Monday, July 25, 2011

Multi-Colored Quilt

The pattern for this quilt came from "A Gentleman's Haven Quilt" by Pearl Krush in her quilting book, Quilting for the Men in Your Life. I do want to note, however, that the colors I used are nothing like what Pearl Krush used and therefore I wouldn't say this is a man's quilt! I made it for a girl in her teens actually. She wanted rainbow colors. 
The main idea of this quilt is that you have strips of three fabrics and one on the outside is always the same color so you can make a stair-step running through your quilt. I chose the color green for my "stair-step" fabric but did different variations of it so it's not as obvious as the pattern intends. 

Pros of the Pattern:
This makes a good quilt out of scraps of fabric.

It was quick and easy to put together; all of the blocks matched up nicely. 

As you can see, you can put your own colors into the pattern and it will turn out just as great. I loved how vibrant this turned out and I'm not the biggest fan of rainbow colored quilts :) . 

Cons of the Pattern:
The only con I can think of was that cutting took awhile, but that was my fault in the long run because I made this mostly out of scraps! 

Thursday, July 21, 2011


From the colors to the pattern...I really want to make this quilt! Who's with me? 

Monday, July 18, 2011

"Sweetwater" Quilt

I have been very busy making quilts for a customer of mine! (This quilt is one of two just this month!) Hence the reason for so many quilt posts. This pattern is called "Sweetwater" by Debbie Outlaw, provided to me through Fons & Porter's Easy Quilts. Had I not been making this for someone else, my husband said he really wanted to claim it! (Thanks hub). The colors I used are black, green, ivory, white, and a touch of light yellow. 

Pros of the pattern: 
Easy, simple, and quick assembly. 

The pattern is easy to understand and can be made with primarily fat quarters. 

The pattern also gave size options which told me how much of each color of fabric/fat quarters I would need to make a twin, full, or queen size quilt. I was VERY impressed with that!

Cons of the pattern:
Assembly could take longer if you follow the pattern instructions and assemble the quilt first by doing blocks, and then sewing rows together. I simply sewed together rows after laying out my fabrics and the quilt came together just as nicely but faster. 

Although this pattern told me how many fat quarters I would need to make the rectangular pieces, it was off. I needed double the amount the pattern told me! So if you decide to make this; you'll want double the amount of fat quarters it says to make for the cream and beige fabrics. Luckily I had some scrap fabric that provided me with enough to make do.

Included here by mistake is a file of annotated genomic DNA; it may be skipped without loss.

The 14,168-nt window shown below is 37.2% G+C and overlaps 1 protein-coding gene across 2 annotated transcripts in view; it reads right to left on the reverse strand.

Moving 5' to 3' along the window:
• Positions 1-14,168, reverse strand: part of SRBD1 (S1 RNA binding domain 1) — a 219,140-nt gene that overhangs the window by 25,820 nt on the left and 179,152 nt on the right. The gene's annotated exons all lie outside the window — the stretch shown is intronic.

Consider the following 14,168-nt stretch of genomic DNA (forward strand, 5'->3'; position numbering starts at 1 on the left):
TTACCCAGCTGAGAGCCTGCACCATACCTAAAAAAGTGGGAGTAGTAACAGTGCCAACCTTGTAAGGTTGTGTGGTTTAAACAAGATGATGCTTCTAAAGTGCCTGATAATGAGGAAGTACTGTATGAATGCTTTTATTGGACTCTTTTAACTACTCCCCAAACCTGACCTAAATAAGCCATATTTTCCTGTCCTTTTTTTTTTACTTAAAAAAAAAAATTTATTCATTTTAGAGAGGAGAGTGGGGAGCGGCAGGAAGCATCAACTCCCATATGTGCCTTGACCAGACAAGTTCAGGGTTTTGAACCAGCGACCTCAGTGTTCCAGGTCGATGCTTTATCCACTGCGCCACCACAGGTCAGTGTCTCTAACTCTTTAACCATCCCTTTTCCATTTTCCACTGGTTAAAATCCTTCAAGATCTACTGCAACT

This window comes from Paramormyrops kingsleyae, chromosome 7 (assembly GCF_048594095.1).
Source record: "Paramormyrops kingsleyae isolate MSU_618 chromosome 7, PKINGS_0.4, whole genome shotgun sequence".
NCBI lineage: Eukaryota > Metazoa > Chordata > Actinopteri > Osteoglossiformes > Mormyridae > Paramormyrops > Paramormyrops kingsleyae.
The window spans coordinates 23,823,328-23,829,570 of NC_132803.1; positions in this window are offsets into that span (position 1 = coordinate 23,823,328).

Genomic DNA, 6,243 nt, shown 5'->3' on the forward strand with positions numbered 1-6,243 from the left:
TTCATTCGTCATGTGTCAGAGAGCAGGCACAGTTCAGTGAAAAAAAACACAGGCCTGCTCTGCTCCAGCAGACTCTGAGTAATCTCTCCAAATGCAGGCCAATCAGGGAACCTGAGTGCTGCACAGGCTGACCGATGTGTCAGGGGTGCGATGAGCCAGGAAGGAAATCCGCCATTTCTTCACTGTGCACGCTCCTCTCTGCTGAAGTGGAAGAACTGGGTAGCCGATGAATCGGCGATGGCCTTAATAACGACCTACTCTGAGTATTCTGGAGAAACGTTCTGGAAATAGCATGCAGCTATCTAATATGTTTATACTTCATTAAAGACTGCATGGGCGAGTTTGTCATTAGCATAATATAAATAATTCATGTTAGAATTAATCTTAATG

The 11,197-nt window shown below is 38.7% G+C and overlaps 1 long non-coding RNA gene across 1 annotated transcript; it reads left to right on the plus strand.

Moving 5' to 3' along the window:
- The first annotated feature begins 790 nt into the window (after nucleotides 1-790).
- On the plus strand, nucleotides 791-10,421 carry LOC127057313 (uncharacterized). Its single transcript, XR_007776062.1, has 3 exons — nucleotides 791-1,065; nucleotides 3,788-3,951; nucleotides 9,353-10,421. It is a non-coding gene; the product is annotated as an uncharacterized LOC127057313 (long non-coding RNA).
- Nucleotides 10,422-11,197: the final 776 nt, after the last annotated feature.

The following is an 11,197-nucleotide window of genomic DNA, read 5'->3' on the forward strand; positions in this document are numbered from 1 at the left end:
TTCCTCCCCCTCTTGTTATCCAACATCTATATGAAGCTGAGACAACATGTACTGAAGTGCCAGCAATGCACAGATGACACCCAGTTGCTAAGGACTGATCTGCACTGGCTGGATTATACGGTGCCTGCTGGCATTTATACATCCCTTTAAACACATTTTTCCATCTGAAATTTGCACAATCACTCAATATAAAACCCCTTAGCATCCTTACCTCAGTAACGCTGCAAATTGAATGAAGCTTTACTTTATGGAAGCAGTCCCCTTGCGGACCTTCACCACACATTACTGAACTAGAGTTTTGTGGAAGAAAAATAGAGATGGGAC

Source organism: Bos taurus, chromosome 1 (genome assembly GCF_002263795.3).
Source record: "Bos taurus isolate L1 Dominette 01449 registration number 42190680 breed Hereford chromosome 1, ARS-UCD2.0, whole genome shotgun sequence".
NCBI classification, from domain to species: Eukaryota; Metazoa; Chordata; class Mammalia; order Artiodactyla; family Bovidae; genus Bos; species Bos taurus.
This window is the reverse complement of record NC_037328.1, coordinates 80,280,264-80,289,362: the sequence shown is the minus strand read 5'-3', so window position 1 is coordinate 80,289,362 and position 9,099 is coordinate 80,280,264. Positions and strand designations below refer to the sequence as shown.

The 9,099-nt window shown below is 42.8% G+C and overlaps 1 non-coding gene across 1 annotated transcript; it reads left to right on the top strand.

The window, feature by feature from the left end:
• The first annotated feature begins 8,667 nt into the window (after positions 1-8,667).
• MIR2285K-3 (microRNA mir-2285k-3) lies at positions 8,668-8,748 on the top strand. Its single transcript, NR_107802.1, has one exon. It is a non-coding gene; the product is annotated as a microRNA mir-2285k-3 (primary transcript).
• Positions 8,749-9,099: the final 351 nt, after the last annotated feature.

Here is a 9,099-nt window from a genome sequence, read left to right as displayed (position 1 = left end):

Monday, July 11, 2011

Dinosaur Baby Quilt

Here's a quilt I finished a while ago for my sister-in-law's baby boy! I got the dinosaur fabric at Wal Mart, and this pattern is GREAT for showing off larger print fabrics. The quilt is the same pattern as my previously shown "You Go Cowgirl" quilt. You can go there to see where I got the pattern from. It's been one of the best quilts I've put together lately!

Click on the photo to get a bigger picture. 

Monday, July 4, 2011

Bits of Fabric? Use Cover Buttons!

I have been known to throw away little bits of fabric because I think, "There's no way I'm going to sew something of such a small size." But now question myself before doing this. The reason being that I have just discovered the versatility and simplicity of cover buttons!

With about two square inches of fabric, I can make:
-hair decor (clips, flower centers, etc.)

So here's how the cover button works:
Grab some fabric (there's a pattern on the back of the package your cover buttons come in).

Place the cover button on the back of the fabric:

Put the fabric and cover button into your mold (comes with the package of buttons).

Trim the fabric down so there's about 1/4" sticking out.

If you want to make anything other than a button - you'll want to use some needle nose pliers to remove the hook on the back.

This is what the back will look like when the hook is pulled out.

Now fold in the fabric & place the back on (rough side up).

Sorry this picture is blurry! You'll put the blue piece on top to push the back into the top of the button. However I must say that I used the bottom of the needle nose pliers and that worked faster and easier than this blue piece! (It comes in the package as well)

Here's what it'll look like when all pushed in:

Take out the button and wah lah! A cute cover button that I am going to make into a magnet!

Here's all the magnets I made with cover buttons:

More magnets:

Make rings:

Make earrings: